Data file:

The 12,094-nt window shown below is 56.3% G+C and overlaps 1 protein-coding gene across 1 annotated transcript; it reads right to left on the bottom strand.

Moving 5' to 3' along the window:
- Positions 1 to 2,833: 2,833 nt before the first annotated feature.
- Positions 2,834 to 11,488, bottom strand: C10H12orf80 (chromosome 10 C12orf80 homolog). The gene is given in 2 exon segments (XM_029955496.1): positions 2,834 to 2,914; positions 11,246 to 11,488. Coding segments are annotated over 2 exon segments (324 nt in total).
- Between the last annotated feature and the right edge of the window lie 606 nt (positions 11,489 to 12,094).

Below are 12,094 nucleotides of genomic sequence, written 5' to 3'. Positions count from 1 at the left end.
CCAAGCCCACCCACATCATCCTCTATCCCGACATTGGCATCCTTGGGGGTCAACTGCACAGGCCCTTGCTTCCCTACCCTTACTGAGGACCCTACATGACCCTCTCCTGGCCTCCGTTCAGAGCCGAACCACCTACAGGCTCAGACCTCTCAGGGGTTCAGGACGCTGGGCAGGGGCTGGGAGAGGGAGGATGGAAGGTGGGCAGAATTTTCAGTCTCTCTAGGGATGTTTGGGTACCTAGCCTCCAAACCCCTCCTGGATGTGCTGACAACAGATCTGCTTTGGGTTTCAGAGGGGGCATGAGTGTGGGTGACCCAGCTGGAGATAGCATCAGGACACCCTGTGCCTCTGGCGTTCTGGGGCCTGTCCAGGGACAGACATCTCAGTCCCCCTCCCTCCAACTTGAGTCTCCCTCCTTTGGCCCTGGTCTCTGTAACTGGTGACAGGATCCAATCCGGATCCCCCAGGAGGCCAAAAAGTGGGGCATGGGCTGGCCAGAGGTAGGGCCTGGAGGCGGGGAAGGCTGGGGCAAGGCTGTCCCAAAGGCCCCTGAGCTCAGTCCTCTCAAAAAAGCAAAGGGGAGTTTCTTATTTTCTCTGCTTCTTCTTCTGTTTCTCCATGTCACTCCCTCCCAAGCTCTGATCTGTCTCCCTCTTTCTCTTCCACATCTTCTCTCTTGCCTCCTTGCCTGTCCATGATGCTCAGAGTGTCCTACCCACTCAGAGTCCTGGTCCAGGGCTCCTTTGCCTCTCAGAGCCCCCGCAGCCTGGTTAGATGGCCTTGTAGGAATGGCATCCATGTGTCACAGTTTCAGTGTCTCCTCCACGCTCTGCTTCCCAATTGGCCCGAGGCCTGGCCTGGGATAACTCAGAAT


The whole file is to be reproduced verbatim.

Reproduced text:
The 12,094-nt window shown below is 56.3% G+C and overlaps 1 protein-coding gene across 1 annotated transcript; it reads right to left on the bottom strand.

Moving 5' to 3' along the window:
- Positions 1 to 2,833: 2,833 nt before the first annotated feature.
- Positions 2,834 to 11,488, bottom strand: C10H12orf80 (chromosome 10 C12orf80 homolog). The gene is given in 2 exon segments (XM_029955496.1): positions 2,834 to 2,914; positions 11,246 to 11,488. Coding segments are annotated over 2 exon segments (324 nt in total).
- Between the last annotated feature and the right edge of the window lie 606 nt (positions 11,489 to 12,094).

Below are 12,094 nucleotides of genomic sequence, written 5' to 3'. Positions count from 1 at the left end.
CCAAGCCCACCCACATCATCCTCTATCCCGACATTGGCATCCTTGGGGGTCAACTGCACAGGCCCTTGCTTCCCTACCCTTACTGAGGACCCTACATGACCCTCTCCTGGCCTCCGTTCAGAGCCGAACCACCTACAGGCTCAGACCTCTCAGGGGTTCAGGACGCTGGGCAGGGGCTGGGAGAGGGAGGATGGAAGGTGGGCAGAATTTTCAGTCTCTCTAGGGATGTTTGGGTACCTAGCCTCCAAACCCCTCCTGGATGTGCTGACAACAGATCTGCTTTGGGTTTCAGAGGGGGCATGAGTGTGGGTGACCCAGCTGGAGATAGCATCAGGACACCCTGTGCCTCTGGCGTTCTGGGGCCTGTCCAGGGACAGACATCTCAGTCCCCCTCCCTCCAACTTGAGTCTCCCTCCTTTGGCCCTGGTCTCTGTAACTGGTGACAGGATCCAATCCGGATCCCCCAGGAGGCCAAAAAGTGGGGCATGGGCTGGCCAGAGGTAGGGCCTGGAGGCGGGGAAGGCTGGGGCAAGGCTGTCCCAAAGGCCCCTGAGCTCAGTCCTCTCAAAAAAGCAAAGGGGAGTTTCTTATTTTCTCTGCTTCTTCTTCTGTTTCTCCATGTCACTCCCTCCCAAGCTCTGATCTGTCTCCCTCTTTCTCTTCCACATCTTCTCTCTTGCCTCCTTGCCTGTCCATGATGCTCAGAGTGTCCTACCCACTCAGAGTCCTGGTCCAGGGCTCCTTTGCCTCTCAGAGCCCCCGCAGCCTGGTTAGATGGCCTTGTAGGAATGGCATCCATGTGTCACAGTTTCAGTGTCTCCTCCACGCTCTGCTTCCCAATTGGCCCGAGGCCTGGCCTGGGATAACTCAGAAT